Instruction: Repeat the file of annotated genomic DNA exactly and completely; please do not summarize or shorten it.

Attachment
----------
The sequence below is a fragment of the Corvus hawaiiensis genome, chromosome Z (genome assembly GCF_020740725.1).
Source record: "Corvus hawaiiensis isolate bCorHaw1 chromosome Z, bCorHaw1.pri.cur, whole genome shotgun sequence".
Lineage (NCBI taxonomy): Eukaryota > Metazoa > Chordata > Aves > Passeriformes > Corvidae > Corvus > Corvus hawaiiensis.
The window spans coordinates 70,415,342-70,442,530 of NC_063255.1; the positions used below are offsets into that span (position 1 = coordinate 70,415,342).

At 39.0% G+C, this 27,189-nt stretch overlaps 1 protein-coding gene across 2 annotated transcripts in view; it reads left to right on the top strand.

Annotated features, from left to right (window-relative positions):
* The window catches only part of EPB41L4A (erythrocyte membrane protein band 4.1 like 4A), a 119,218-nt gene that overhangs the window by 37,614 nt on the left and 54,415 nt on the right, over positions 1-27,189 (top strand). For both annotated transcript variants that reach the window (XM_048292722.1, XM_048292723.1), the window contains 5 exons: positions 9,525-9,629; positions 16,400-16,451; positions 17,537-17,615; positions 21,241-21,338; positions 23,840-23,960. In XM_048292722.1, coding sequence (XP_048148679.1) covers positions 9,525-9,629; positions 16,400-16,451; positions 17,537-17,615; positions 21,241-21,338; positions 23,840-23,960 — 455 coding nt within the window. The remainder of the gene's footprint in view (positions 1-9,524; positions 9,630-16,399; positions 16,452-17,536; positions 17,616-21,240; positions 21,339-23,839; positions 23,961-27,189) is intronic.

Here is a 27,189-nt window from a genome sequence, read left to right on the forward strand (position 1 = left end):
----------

The sequence below is a fragment of the Corvus hawaiiensis genome, chromosome Z (genome assembly GCF_020740725.1).
Source record: "Corvus hawaiiensis isolate bCorHaw1 chromosome Z, bCorHaw1.pri.cur, whole genome shotgun sequence".
Lineage (NCBI taxonomy): Eukaryota > Metazoa > Chordata > Aves > Passeriformes > Corvidae > Corvus > Corvus hawaiiensis.
The window spans coordinates 70,415,342-70,442,530 of NC_063255.1; the positions used below are offsets into that span (position 1 = coordinate 70,415,342).

At 39.0% G+C, this 27,189-nt stretch overlaps 1 protein-coding gene across 2 annotated transcripts in view; it reads left to right on the top strand.

Annotated features, from left to right (window-relative positions):
* The window catches only part of EPB41L4A (erythrocyte membrane protein band 4.1 like 4A), a 119,218-nt gene that overhangs the window by 37,614 nt on the left and 54,415 nt on the right, over positions 1-27,189 (top strand). For both annotated transcript variants that reach the window (XM_048292722.1, XM_048292723.1), the window contains 5 exons: positions 9,525-9,629; positions 16,400-16,451; positions 17,537-17,615; positions 21,241-21,338; positions 23,840-23,960. In XM_048292722.1, coding sequence (XP_048148679.1) covers positions 9,525-9,629; positions 16,400-16,451; positions 17,537-17,615; positions 21,241-21,338; positions 23,840-23,960 — 455 coding nt within the window. The remainder of the gene's footprint in view (positions 1-9,524; positions 9,630-16,399; positions 16,452-17,536; positions 17,616-21,240; positions 21,339-23,839; positions 23,961-27,189) is intronic.

Here is a 27,189-nt window from a genome sequence, read left to right on the forward strand (position 1 = left end):